Suddenly sober (and by “suddenly” I meant the synonym “after years of denial”) I’d written three more books and decided I wanted to return to the world of theater, as a writer and actor. Why not? If the “Where’s the Beef?” chick could make a name for herself after the fact, so, certainly, could I. And I used to work at Wendy’s! I’d say it was Kismet McNuggets but that’s stretching it. Everyone knows McNuggets are a McDonald’s brand.
Speaking of branding, and here’s one of those unexpected giggles, after outliving all my hot, older friends, I became a hot, older daddy myself. Who knew all you had to do was age? And, you know, live. I took PrEP, they prepped, and I made up for that lackluster sex life of the bubonic plague middle ages age. In my own middle age. And, unlike these sentences, it never felt repetitive.
I got my teeth (half) fixed and wrote four screenplays and talked to theatrical agents (and by “talk” I meant the synonym “have them laugh in my face or write me insulting emails”), and felt more determined than ever. Besides, I learned along the way to have a wedding-book-author career mapped out as a back-up plan. You learn these things.
So I’m wheeling and dealing and getting ready for my “not so close!” up, when, wouldn’t you know it, COVID hits and the world goes dark again, but this time from the outside. Directors aren’t directing, producers aren’t producing, my teeth are in limbo, paid writing gigs aren’t paying (that’s an aside, but it’s making those useless headshots even less affordable), and I’m stuck between a rock and a semi-hard place — yeah, it happens sometimes as we get older.
I mean, I’ve heard about everything else that might kill you or make you less stronger, but now COVID? It’s like someone pressed “Pause” on Planet Earth. Nothing is happening, well, besides riots and death and autocracy and the return of Paris Hilton and something called a WAP. Things that leave a bad taste in my mouth. It’s all destruction and my time is running out. But I made so many plans for 2020 and beyond. My Golden Girl years. Now I’m stuck at home watching the reruns.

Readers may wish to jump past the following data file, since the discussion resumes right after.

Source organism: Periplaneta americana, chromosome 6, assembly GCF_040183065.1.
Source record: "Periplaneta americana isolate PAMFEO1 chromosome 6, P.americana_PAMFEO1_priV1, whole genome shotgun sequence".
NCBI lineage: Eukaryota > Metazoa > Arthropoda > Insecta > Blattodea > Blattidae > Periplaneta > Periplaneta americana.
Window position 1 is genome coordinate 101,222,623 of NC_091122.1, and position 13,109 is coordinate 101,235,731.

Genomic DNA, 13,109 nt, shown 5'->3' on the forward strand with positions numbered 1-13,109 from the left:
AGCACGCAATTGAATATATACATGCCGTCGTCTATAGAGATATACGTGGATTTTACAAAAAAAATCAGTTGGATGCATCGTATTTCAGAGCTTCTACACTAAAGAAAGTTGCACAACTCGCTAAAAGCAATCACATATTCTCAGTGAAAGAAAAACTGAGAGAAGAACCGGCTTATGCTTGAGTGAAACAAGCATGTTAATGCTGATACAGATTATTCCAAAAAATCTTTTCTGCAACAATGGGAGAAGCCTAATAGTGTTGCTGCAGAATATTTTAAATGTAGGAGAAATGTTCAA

And therein lies the lesson it’s so hard to learn, but Gilda Radner told us best way back when we were too young to know anything harder than staying awake long enough to watch the show. “It’s always something,” the late comedian said, later wrote, later died. And of the original cancer sin. We have no control. Heck, even the remote gets lost in the cushions on a nightly basis. Damn it, Janet, why did you make us believe you way back when? It’s not like your brother had any.
But we plan, we practice, we plot. They say when you stop dreaming you die. While I think it’s more likely the reverse, the sentiment still rings true. As soon as I finish writing today I’m gonna hit the gym, get back to mapping out scripts, call agents, make checklists, plan for my future, plot ways to overwrite the new virus world. I may not be able to conquer the illusion of control, but I sure as hell can have fun with the delusions.